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Further restrictions issued for set gillnetters in Cook Inlet

Posted: June 27, 2012 - 2:01pm  |  Updated: June 27, 2012 - 2:08pm
  Photo by Brian Smith
Photo by Brian Smith

For the second day of the season the Kasilof section of the set gillnet fishery will be closed to fishing Thursday.
The Alaska Department of Fish and Game announced a closure of set gillnetting in the North District of Upper Cook Inlet Wednesday as the department continues to cope with poor numbers of early-run king salmon and a below-average return of sockeye in the Kasilof river.
The closure of the regular 48 hour-per-week fishing period for the setnet fishery in June is abnormal for ADF&G.
"It's unusual in that typically we're on the other side," Pat Shields, area management biologist said. "We're allowed to fish as many as 48 additional hours per week; usually we're using all of the 48 hours and wishing we had more because more often than not the Kasilof River sockeye escapement has us at a point where we can see that we're already behind."
As of Monday, 28,404 sockeye had been counted in the Kasilof river according to ADF&G, which is well below the 10-year-average of 62,000 fish in the same period; despite there having been no commercial harvest of Kasilof River sockeye salmon stock this year.
This is the second year sockeye in the Kasilof have been measured using a DIDSON and last year by June 25, there were more than 66,000 sockeye counted in the Kasilof.
The escapement goal is between 160,000 to 390,000 fish.
"If you look at the last 10 years and look at the average escapement; we're less than half of average," Shields said. "It's too early in the year to project what the final would be. The current escapement right now would suggest that we would make the range but we would be at the bottom end."
However, with 90 percent of the run yet to come, Shields said it was too soon to make projections on what the final escapement of sockeye into the Kasilof would be.
While the Kasilof river set gillnet fishery is managed for sockeye escapement, the restriction on the Kasilof also takes into account the low number of king salmon stock in the Cook Inlet.
"When you have a mixed stock fishery you will sacrifice the harvest of the strong stock, the dominant stock numerically, to make sure you're achieving the minimum goal of the weaker stock numerically is kings," Shield said.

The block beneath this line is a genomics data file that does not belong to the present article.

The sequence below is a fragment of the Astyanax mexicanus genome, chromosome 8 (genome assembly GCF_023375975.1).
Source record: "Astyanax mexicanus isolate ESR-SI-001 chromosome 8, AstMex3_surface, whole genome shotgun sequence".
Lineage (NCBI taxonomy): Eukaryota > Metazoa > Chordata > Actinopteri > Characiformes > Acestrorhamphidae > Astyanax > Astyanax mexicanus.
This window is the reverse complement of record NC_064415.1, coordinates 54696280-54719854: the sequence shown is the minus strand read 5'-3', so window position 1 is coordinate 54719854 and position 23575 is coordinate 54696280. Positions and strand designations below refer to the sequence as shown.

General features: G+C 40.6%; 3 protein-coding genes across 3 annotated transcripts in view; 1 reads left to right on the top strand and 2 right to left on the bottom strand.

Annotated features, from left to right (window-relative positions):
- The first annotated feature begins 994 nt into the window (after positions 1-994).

In the Upper Cook Inlet on the Deshka River weir counts alongside angler and staff reports show a weaker than anticipated run of king salmon according to the emergency order.
The sustainable escapement goal for king salmon in the Deshka is between 13,000 and 28,000 fish. By Monday 8,501 kings were estimated to have passed the Deshka River weir and the final escapement projection falls below 13,000.
ADF&G has been coping with weak escapements into the Susitna River drainage for several years.

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kenai123 06/28/12 - 02:11 pm
Where Have All The Kings Gone?

The average anglers fishing Cook Inlets rivers and streams today will pack up their gear and head out with high hopes of landing a bunch of giant king salmon.
That angler will then return home with the sobering reality that it is much more difficult to catch a king today than it used to be. If they do the research they will eventually come across the records of how king fishing used to be. The story may take many twists and turns but it comes down to a tale of who got the fish. We had a lot of kings in Alaska waters just after World War 2. During this period there was a low point in both commercial and sport fishing thus allowing our salmon resources to blossom. Once those runs reached great abundance they caught the attention of both local and foreign fisheries. Back then the U.S. had a three-mile territorial limit which allowed foreign fisheries to basically come in and curtain off our nursery rivers and streams with trawlers and gillnets. All the commercial effort basically wiped out our salmon so we stopped our own commercial fishing effort prior to 1976 and ended the foreign fishing rip-off with the Magnuson Steven Fisheries Act of 1976. The Act effectively expanded the three-mile limit into a 200 mile U.S. Economic Zone which greatly reduced foreign commercial fishermen from accessing our returning salmon stocks.
The local and foreign shut-down was very successful and from around 1979 to 1995 we again began to allow our commercial fisheries to start fishing again as we experienced huge returns of king and silver salmon on the Kenai River and Cook Inlet. We did not know it at the time but the removal of the foreign and local commercial fishing fleets resulted in our Cook Inlet salmon actually being allowed to somewhat freely migrate back to their home rivers and streams. We could go out fishing on the Kenai River for kings at this time and see ten to twenty kings swirl to the surface when making a single drifting pass on a hole. It was not unusual to go out king fishing in July and have four to five persons in a boat limited out
within a couple hours and most of that time was spent landing giant kings, which fought for at least twenty to thirty minutes each. The fishing was fantastic, runs came in early, peaked and remained strong until the end of the month or were closed by regulation.
As the commercial gillnets increased in and around Cook Inlet, we began to notice run slippage. At first it was just a slight delay of only a few days, which was quickly made up for later when the main body of the runs arrived. Each year from 1995 - 2005 resulted in these runs arriving a few day later.